We all like surprises – who doesn’t? At Big Picture Film Club, part of what makes our job so cool is that we are able to find hidden gems in the expansive film world and do our part in bringing them to the forefront. One such example is the short film, Anchor, by photographer and director, Madeleine Morlet. Although only 9 minutes long, there is not a second wasted in this gripping power play between two lovers, exploring sexual dependency and complex emotions in an increasingly strained relationship.
In Madeleine’s own words, “Anchor is exploring feelings, by coming at it from a place of rigid constraints it was also possible to explore the dullness of extreme feeling. The piece captures a woman as she reaches the full saturation of what she is able to feel, to the point where everything flatlines and nothing but a dull ache remains”. We took the opportunity to have a few words with Madeleine to find out more about what she is up to and to discover more about Anchor…
Big Picture Film Club: What was your motivation in creating “Anchor”?
Madeleine Morlet: The easiest way to answer this question would be to say that Anchor wasn’t motivated by any specific cause, it was motivated by what was then, and continues to be now, a personal objective to make work.
BPFC: The overarching theme of “Anchor” appears to be Power, more specifically the use of sexual power in relationships – would we be correct in thinking this?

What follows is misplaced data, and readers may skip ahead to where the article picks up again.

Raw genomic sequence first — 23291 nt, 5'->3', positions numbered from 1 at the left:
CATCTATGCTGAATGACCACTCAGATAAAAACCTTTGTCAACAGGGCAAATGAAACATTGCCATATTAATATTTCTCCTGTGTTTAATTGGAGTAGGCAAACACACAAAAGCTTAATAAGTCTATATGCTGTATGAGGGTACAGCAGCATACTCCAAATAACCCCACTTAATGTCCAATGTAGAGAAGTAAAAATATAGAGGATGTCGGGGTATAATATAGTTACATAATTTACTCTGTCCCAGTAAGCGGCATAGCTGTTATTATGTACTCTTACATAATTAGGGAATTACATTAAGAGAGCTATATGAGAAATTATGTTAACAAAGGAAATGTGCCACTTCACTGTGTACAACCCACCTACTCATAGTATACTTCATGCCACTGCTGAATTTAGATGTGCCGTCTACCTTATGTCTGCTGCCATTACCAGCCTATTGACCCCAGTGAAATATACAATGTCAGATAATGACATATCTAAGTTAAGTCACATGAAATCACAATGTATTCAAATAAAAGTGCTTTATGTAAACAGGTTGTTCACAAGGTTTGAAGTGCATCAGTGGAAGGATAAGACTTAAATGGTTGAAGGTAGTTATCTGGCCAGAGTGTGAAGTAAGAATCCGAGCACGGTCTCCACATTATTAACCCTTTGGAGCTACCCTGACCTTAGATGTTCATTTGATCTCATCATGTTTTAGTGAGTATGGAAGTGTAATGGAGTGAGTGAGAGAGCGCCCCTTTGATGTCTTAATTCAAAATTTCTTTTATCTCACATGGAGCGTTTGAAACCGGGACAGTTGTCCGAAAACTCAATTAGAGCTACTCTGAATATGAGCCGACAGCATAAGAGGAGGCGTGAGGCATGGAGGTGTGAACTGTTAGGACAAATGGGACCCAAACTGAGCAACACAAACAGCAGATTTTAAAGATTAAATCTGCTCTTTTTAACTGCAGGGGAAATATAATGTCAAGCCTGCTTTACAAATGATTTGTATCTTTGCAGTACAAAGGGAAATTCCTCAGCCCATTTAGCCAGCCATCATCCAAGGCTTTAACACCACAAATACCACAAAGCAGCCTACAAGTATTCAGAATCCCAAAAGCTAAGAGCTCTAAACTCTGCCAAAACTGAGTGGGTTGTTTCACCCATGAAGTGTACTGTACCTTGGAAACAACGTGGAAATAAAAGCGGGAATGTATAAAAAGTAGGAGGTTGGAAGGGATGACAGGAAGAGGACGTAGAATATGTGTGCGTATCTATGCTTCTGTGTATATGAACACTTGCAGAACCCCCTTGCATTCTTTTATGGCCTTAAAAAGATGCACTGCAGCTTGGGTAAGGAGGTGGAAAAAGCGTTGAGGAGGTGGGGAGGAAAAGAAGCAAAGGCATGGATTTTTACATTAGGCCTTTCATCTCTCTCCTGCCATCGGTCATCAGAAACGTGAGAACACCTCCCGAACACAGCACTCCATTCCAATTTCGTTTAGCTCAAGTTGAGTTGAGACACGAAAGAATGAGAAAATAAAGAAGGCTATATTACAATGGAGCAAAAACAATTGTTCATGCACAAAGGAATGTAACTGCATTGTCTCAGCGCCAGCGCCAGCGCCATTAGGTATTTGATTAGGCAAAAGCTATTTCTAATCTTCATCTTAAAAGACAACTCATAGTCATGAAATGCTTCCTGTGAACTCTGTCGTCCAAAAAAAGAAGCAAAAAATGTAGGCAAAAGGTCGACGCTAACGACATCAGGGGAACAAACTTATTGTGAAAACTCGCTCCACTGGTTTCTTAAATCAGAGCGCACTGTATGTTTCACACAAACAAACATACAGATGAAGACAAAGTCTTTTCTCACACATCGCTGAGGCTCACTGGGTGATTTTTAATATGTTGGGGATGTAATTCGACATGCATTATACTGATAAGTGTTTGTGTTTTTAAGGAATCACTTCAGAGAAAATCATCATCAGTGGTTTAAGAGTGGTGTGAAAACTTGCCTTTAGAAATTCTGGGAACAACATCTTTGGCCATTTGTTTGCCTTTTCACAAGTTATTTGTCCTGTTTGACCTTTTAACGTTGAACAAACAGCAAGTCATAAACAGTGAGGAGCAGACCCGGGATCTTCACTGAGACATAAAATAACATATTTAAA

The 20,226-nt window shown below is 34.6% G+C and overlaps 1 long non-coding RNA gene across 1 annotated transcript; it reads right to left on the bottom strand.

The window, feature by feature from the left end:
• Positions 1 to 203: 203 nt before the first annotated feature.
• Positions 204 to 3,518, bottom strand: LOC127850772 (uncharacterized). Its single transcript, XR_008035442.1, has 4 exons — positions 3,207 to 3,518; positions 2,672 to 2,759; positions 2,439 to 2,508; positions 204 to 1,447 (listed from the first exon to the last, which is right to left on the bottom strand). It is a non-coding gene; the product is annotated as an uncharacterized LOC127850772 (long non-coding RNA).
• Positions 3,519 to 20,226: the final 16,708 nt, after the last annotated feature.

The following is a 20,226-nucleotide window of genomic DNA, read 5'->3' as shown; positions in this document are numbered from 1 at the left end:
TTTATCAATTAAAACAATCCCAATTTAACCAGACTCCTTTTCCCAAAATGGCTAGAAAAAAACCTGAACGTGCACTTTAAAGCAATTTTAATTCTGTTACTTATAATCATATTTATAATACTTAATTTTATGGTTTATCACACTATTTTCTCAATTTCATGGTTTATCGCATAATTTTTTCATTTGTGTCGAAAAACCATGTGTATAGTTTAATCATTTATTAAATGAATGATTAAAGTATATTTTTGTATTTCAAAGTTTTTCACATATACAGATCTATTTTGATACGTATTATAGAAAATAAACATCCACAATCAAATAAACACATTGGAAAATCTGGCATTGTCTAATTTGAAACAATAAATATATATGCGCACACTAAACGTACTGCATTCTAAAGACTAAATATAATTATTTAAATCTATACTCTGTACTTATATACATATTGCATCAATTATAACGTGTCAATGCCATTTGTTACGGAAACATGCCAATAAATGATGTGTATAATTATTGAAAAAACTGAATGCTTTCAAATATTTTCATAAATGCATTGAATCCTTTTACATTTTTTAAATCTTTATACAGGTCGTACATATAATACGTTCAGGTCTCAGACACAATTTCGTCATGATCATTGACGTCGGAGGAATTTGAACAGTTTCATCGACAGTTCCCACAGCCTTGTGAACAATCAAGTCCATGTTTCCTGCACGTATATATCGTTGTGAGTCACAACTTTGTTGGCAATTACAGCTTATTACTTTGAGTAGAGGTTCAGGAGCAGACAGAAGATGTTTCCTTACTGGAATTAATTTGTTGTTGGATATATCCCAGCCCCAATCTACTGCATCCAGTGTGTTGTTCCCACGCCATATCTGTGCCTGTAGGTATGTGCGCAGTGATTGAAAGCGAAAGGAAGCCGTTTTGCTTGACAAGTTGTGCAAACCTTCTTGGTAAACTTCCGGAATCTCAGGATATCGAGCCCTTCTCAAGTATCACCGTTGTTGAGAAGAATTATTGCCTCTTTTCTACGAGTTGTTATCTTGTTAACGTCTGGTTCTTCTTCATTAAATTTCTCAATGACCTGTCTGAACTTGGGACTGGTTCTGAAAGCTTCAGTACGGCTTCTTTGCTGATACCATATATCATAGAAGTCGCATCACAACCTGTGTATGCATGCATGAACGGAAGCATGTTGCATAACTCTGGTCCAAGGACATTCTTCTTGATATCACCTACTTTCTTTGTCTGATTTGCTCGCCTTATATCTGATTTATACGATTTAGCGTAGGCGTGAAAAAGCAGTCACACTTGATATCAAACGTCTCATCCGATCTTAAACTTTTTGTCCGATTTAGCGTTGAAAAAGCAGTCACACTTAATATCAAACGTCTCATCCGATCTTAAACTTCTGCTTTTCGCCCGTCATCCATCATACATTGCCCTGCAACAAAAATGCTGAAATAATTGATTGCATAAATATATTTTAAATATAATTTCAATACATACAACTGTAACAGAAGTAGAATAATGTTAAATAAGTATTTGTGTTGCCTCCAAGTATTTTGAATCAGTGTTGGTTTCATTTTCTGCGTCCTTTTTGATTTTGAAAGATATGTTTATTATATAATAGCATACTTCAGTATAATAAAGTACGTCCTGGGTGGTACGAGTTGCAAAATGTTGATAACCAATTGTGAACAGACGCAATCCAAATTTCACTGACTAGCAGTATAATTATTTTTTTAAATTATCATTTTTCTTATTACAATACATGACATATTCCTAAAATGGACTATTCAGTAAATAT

MM: I would say that is accurate. Reflecting on my own experience I find that often it is through another person’s eyes that you can really see yourself honestly. I like to think about power and control in relationships. In making Anchor I felt that I could walk in either characters shoes. The dynamic between two people in terms of attraction, desire and sexuality affect this power balance and the needs that drive individuals in relationships can vary greatly.
BPFC: What are you hoping people take from watching this film?
MM: It’s difficult for me to imagine this film having a wide audience, so for those who do see it my greatest hope would be that it produces an emotional response.
BPFC: Your photography work is very captivating, striking and powerful – was it your intention for “Anchor” to have a similar feel to your photography work?
MM: My intention was to make films but a lot of time and resources go into making even a short piece. With this in mind, I found that photography was a way I could actively engage these skills on a regular basis. Anchor was born from my first photography series and each frame was built from one of these original photographs, the images were then used again as a reference for the grade. So yes, it was intentional that the film has a similar feel to my photography work.
BPFC: Is this your first short film? What creative and technical challenges did you face making Anchor?
MM: I consider this to be my first short film. It eventually took 18 months from conception to completion to make Anchor. There were a lot of challenges and setbacks in making the piece, as there often are with zero-budget short films. The script, which was based on real experiences, was too unrealistic, it took six months to cast Delphine in the role of Olivia and with so much emphasis on the sound it was more than half a year to complete the score. Ultimately I approached the entire process with patience and acceptance, this film was made only on my schedule so we didn’t have to hit any deadlines – which meant it had plenty of space to overcome these creative and technical challenges.
BPFC: What is next for you and “Anchor”?
MM: Anchor is being submitted to festivals, which is a learning curve in itself, and my plan is to continue working as I am.